Knife Laws in Connecticut

Connecticut’s knife laws present a study in contrasts. On one hand, possession of any type of knife, including exotic and dangerous types such as ballistic knives, is completely legal, and they may be displayed or carried in the owner’s home or on the owner’s property. However, restrictions on carrying knives in public are very strict. Connecticut law bans many common knife types from public carrying and use outright, unless they are in the hands of a person in possession of an appropriate hunting, fishing, or trade license.

The Nutmeg State’s laws also include the distinctive feature that open carry and concealed carry are treated in an identical legal fashion in most cases. Knife characteristics combined with extremely uncompromising blade length restrictions define the legality of blades, not whether they are carried in a plainly evident belt sheath or hidden in the owner’s clothing.

Legality of Knife Possession

Ownership of knives is completely unrestricted in Connecticut. As long as a knife remains in the owner’s home, it is perfectly legal to possess fixed blade knives of any length, balisong knives, gravity knives, switchblades, ballistic knives, antique knives, Bowie knives, swords, machetes, sword canes, disguised blades like belt buckle knives or an oil dipstick knife, stilettos, dirks, daggers, locking blade knives, or any other type.

Buying and selling of all kinds of knives is also fully permitted. Rules are in place enabling legal transfer of knives otherwise illegal in public to a place of sale, or from a place of sale to the purchaser’s home. Knife stores and knife shows are both legal in Connecticut, though the products they offer may be illegal on the street.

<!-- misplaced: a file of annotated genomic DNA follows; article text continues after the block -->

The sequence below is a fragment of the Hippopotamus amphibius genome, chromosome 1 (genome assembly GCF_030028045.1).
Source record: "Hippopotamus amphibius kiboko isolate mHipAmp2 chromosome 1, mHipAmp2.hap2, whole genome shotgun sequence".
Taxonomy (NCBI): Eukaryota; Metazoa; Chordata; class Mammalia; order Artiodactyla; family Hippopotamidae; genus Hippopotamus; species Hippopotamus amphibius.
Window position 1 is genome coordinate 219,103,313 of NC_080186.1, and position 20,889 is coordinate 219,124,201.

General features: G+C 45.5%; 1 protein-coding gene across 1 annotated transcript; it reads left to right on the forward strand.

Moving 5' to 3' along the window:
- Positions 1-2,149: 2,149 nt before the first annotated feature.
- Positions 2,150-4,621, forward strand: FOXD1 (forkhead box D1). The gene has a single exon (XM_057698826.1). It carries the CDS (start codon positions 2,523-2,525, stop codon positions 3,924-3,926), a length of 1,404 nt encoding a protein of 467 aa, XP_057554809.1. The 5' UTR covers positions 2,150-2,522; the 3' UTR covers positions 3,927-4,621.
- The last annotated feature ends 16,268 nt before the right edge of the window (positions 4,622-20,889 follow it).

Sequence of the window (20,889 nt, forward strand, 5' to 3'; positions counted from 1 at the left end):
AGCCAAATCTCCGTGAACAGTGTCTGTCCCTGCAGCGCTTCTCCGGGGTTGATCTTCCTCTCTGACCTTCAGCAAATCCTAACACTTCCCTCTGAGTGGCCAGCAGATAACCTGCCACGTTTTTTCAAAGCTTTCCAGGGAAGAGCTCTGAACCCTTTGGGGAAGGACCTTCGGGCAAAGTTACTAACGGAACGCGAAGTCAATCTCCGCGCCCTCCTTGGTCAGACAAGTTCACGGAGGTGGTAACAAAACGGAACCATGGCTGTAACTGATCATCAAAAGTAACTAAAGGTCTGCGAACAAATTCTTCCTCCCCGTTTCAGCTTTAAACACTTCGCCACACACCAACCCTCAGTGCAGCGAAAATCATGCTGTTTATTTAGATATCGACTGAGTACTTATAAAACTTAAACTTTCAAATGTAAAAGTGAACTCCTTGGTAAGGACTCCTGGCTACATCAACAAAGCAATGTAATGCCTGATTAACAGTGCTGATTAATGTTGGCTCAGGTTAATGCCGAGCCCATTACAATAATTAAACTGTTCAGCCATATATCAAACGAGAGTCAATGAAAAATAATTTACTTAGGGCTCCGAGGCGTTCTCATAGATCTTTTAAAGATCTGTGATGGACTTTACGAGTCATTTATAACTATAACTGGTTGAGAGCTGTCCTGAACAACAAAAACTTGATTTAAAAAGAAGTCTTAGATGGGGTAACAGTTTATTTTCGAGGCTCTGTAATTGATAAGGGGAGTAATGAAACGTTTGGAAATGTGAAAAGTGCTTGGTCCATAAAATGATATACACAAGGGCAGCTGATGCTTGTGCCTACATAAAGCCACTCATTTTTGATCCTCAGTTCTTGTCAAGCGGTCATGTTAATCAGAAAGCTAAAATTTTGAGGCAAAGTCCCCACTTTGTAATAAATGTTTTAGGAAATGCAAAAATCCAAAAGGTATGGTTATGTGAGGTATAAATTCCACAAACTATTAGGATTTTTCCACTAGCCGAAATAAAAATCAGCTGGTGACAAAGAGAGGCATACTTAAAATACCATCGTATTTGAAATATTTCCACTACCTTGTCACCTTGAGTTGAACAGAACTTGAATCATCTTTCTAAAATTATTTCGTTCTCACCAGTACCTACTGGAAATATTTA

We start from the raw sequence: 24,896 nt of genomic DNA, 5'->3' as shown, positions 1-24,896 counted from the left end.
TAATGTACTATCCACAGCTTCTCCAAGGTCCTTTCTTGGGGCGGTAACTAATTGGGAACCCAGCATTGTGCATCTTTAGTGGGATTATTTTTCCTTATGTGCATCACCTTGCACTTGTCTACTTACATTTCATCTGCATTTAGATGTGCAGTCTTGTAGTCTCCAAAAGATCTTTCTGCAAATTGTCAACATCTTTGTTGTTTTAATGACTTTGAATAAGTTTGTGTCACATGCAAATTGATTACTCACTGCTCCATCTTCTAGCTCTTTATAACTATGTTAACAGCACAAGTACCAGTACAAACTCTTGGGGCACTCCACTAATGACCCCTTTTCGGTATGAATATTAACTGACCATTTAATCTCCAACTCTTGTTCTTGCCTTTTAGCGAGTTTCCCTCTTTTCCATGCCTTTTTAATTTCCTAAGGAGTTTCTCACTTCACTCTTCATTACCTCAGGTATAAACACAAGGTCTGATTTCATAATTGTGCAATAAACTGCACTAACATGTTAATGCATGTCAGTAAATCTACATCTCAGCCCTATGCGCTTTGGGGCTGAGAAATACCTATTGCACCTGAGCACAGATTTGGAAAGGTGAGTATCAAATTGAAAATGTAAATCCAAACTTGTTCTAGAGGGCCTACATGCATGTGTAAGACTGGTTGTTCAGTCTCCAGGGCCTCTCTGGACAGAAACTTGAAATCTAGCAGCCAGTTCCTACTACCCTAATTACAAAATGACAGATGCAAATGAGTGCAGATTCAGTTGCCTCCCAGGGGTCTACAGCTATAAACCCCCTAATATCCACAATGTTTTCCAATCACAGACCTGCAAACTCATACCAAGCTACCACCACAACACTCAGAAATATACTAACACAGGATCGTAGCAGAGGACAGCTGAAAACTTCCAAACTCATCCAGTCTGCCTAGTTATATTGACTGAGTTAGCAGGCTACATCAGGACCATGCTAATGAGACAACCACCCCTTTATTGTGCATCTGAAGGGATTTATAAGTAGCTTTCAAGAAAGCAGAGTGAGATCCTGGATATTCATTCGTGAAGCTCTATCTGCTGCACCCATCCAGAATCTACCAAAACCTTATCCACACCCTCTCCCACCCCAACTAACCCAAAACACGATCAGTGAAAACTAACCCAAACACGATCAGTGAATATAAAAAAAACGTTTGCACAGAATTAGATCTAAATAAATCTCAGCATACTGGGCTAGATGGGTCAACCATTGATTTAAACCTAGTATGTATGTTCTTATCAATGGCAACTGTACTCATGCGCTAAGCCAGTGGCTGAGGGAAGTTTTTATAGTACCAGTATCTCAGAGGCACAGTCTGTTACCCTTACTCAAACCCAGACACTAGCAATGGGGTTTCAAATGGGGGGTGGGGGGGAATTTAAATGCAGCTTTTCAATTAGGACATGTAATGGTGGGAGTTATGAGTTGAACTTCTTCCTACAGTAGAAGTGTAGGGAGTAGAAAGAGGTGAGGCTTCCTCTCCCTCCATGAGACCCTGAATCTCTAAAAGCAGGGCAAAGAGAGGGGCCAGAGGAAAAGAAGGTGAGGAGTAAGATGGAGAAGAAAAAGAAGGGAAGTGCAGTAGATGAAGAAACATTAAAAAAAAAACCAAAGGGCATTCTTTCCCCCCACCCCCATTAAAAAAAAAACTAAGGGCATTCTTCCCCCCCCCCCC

Section 53-206 of the 2011 Connecticut Code (Title 53 crimes, Chapter 943, “Offenses Against Public Peace and Safety”) makes it illegal to carry knives classified as “dangerous weapons.” The section goes on to describe the specific knives banned. “Switch knives” – that is, switchblades, gravity knives, ballistic knives, and similar blades – are illegal, as are “dirk knives,” stilettos, or otherwise permissible knives violating the state’s knife length limits. A dirk knife is a catchall description covering any knife with two edges, which, depending on the interpretation of a police officer, may include single-edged Bowie knives with a sharpened clip. Only short, single-edged knives are universally legal in Connecticut.

Section 53-206 also provides common-sense exceptions to the general rule. Since practically every kind of knife devised by the human mind can be bought, sold, and kept in the home in Connecticut, dealers are permitted to transport knives for sale at knife shows or other retail locations. Private individuals can also transport otherwise illegal to carry knives when shifting the blades directly from one location to another in a lawful manner. This portion of the code (paragraph [b]) applies to people bringing a knife home after buying it at a gun or knife exhibition, and to transferring knives to a new main residence after selling or otherwise vacating your existing home.